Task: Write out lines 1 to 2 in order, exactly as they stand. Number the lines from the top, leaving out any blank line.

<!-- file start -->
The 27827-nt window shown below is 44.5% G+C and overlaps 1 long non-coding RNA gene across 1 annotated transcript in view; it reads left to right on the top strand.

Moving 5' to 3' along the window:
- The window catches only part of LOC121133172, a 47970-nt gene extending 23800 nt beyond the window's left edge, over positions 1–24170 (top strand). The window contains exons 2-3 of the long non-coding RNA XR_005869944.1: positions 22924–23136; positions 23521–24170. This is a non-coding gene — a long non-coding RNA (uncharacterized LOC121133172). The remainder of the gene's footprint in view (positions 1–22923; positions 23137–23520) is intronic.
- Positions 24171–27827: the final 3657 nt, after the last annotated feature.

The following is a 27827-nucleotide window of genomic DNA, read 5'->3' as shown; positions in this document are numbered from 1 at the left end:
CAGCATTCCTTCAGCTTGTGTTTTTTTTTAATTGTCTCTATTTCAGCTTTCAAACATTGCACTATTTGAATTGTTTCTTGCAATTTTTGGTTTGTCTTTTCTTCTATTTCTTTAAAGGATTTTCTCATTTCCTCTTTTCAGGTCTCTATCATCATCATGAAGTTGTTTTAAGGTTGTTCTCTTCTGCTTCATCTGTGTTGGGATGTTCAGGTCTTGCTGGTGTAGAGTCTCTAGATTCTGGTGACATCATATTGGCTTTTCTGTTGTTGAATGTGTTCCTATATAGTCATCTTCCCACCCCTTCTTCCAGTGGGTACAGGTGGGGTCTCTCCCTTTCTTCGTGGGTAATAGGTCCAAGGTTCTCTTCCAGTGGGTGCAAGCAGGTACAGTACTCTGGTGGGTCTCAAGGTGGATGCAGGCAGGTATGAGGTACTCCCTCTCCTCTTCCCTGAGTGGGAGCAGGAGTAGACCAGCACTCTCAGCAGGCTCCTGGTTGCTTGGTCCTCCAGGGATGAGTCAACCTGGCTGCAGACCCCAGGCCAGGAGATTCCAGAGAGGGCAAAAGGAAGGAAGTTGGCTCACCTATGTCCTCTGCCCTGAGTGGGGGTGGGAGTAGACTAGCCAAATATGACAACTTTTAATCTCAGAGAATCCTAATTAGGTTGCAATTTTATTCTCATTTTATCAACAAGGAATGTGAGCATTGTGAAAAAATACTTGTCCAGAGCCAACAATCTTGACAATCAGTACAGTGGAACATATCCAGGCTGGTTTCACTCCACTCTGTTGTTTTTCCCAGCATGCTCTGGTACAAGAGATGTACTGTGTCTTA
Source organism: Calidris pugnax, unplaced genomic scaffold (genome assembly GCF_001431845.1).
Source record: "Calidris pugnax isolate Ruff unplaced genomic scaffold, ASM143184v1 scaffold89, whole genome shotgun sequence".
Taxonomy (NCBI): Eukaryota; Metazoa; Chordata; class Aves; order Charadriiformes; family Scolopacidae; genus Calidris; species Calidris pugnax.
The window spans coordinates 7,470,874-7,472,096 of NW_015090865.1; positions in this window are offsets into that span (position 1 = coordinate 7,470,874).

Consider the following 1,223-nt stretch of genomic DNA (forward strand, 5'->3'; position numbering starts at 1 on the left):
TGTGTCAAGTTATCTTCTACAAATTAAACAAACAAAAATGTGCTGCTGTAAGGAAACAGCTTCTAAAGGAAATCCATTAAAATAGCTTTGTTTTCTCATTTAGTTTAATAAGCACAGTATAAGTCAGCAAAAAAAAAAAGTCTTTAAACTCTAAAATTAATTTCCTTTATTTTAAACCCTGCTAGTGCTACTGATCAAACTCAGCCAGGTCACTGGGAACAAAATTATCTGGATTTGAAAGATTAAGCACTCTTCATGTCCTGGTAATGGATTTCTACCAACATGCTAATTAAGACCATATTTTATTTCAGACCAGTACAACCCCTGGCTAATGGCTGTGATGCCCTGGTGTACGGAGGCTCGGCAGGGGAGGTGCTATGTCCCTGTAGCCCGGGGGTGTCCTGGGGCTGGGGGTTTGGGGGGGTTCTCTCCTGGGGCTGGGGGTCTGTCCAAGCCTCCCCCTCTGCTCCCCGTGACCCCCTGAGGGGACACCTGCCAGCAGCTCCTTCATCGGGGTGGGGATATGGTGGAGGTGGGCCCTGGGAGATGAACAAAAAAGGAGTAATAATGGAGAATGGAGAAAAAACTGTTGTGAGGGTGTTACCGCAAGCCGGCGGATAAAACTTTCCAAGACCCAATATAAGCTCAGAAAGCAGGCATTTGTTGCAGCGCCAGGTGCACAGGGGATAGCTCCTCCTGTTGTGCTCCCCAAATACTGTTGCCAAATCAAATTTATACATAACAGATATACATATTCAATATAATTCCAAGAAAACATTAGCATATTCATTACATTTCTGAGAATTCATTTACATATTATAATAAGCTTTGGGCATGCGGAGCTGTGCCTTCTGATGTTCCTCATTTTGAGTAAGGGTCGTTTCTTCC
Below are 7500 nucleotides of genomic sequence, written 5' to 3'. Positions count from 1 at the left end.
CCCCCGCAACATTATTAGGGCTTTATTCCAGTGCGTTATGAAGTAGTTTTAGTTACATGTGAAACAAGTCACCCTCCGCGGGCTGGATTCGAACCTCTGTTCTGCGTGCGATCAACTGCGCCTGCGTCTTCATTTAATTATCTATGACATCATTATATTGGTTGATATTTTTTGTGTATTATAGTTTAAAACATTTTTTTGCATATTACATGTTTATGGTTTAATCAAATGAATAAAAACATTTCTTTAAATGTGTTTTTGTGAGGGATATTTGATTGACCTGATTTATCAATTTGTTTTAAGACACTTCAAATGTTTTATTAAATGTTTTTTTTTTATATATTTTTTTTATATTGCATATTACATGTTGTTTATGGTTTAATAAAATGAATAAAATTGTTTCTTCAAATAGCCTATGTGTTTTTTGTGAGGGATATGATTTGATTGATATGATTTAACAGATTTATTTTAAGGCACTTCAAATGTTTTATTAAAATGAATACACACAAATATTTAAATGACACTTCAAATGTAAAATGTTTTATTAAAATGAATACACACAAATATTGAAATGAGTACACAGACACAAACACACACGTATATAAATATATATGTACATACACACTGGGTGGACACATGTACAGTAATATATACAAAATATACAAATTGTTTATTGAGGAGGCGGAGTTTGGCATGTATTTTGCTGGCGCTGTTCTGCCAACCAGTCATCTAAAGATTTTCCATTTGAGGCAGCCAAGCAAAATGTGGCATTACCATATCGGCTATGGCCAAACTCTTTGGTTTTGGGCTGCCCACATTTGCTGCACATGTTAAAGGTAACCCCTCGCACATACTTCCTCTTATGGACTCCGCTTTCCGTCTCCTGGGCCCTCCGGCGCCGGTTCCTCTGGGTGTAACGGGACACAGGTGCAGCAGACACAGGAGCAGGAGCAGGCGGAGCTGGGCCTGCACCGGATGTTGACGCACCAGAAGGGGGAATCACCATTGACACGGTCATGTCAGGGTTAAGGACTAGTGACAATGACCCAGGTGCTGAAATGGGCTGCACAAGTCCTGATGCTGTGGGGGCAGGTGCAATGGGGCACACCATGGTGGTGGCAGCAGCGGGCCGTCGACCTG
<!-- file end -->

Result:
The 27827-nt window shown below is 44.5% G+C and overlaps 1 long non-coding RNA gene across 1 annotated transcript in view; it reads left to right on the top strand.

Moving 5' to 3' along the window: